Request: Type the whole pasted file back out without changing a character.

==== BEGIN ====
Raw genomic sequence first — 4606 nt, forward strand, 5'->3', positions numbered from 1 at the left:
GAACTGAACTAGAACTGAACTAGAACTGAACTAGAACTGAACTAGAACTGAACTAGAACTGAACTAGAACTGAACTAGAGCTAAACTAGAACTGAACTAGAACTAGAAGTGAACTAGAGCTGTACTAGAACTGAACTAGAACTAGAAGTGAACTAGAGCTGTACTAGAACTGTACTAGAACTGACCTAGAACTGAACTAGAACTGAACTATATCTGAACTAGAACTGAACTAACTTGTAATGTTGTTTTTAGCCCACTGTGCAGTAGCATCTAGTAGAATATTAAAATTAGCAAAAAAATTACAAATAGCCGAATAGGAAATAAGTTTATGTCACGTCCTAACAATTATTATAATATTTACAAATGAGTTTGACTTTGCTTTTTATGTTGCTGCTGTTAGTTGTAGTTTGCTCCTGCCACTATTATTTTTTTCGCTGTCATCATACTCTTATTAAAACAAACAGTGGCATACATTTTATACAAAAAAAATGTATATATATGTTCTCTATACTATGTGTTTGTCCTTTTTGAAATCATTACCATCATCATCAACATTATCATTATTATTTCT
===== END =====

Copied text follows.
Raw genomic sequence first — 4606 nt, forward strand, 5'->3', positions numbered from 1 at the left:
GAACTGAACTAGAACTGAACTAGAACTGAACTAGAACTGAACTAGAACTGAACTAGAACTGAACTAGAACTGAACTAGAGCTAAACTAGAACTGAACTAGAACTAGAAGTGAACTAGAGCTGTACTAGAACTGAACTAGAACTAGAAGTGAACTAGAGCTGTACTAGAACTGTACTAGAACTGACCTAGAACTGAACTAGAACTGAACTATATCTGAACTAGAACTGAACTAACTTGTAATGTTGTTTTTAGCCCACTGTGCAGTAGCATCTAGTAGAATATTAAAATTAGCAAAAAAATTACAAATAGCCGAATAGGAAATAAGTTTATGTCACGTCCTAACAATTATTATAATATTTACAAATGAGTTTGACTTTGCTTTTTATGTTGCTGCTGTTAGTTGTAGTTTGCTCCTGCCACTATTATTTTTTTCGCTGTCATCATACTCTTATTAAAACAAACAGTGGCATACATTTTATACAAAAAAAATGTATATATATGTTCTCTATACTATGTGTTTGTCCTTTTTGAAATCATTACCATCATCATCAACATTATCATTATTATTTCT